Boris the Buzzard grounded

Today we had a Common Buzzard brought into us by a local veterinary for post-operative care rehabilitation.

The raptor was found with a smashed-up wing by a chap out walking his dog, who thoughtfully took it in to his local vet for treatment. They carefully removed the primary feathers, expertly operated to pin the wing and withdrew any pieces of fragmented bone and then retained it at their practice for a few days to see if the bird - by this time named "Boris" - would survive the trauma.

Boris-The-Buzzard-1
Boris had his primary feathers removed for
the wing operation and currently is cosseted
in a bright pink bandage

Thankfully the buzzard appears to be bearing up well, so we have now taken charge as the long process of recovery will begin. Given the severity of the damage, Boris is likely to remain in our bird hospital for about a month, allowing the pins to settle and the callus at the end of the broken bones to regrow. Then, we will need for the bird to moult, so that in the process it can replace the feathers removed for the operation. During this period we will house him in one of our secluded recuperation aviaries, keeping a watchful eye on him until such time he is fit enough to attempt flying again. Depending on that success, we'll progressively hack him back to the wild.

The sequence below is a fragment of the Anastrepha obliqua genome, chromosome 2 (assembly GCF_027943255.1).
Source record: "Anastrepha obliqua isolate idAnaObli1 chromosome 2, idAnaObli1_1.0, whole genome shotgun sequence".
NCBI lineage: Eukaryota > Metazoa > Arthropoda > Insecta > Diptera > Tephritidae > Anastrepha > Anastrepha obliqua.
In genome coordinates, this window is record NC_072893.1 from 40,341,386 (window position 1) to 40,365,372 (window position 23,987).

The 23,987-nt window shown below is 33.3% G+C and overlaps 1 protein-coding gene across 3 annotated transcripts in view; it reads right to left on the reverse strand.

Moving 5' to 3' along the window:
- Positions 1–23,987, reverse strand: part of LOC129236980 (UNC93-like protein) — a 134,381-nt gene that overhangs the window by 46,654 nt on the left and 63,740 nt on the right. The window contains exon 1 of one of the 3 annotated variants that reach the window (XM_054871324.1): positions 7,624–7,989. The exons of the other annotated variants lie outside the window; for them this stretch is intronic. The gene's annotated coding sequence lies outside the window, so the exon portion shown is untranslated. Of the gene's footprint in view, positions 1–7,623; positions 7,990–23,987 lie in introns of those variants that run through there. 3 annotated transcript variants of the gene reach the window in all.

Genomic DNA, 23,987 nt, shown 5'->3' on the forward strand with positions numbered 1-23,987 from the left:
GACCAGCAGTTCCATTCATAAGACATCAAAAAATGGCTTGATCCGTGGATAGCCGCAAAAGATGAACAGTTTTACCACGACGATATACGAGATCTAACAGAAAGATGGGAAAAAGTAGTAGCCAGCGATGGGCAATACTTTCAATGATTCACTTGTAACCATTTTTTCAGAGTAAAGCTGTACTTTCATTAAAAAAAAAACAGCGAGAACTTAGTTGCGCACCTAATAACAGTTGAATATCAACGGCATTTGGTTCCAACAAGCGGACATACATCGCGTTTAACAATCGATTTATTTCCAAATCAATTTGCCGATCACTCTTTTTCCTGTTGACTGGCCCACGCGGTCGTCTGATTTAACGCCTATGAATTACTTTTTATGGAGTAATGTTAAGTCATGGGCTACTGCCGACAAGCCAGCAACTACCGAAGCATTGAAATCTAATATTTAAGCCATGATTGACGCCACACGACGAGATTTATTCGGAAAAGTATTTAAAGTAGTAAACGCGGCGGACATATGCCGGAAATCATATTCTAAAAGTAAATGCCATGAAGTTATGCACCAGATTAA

Though the
S.O.S. Blog has been quiet for a few months - "pressure of work" precluding regular entries by your scribe - life has been busy here at the centre, particularly in the hospital where we currently have a full house of injured wild birds in various states of recovery. These include a little owl who was mobbed by crows and suffered the loss of an eye as a result; a sparrow hawk who flew straight into a window and concussed himself, a pair of kestrels both with broken wings, a tawny owl who needed a toe amputated in order to save the foot, and just last week an undernourished young barn owl who appeared to have been caught out by the first of cold snap of the winter which compromised his ability to hunt. We're pleased to say that all these 'inmates' are doing well. As for Boris the Buzzard, we'll keep you posted, and as for the "Blog", normal service will be resumed as soon as possible!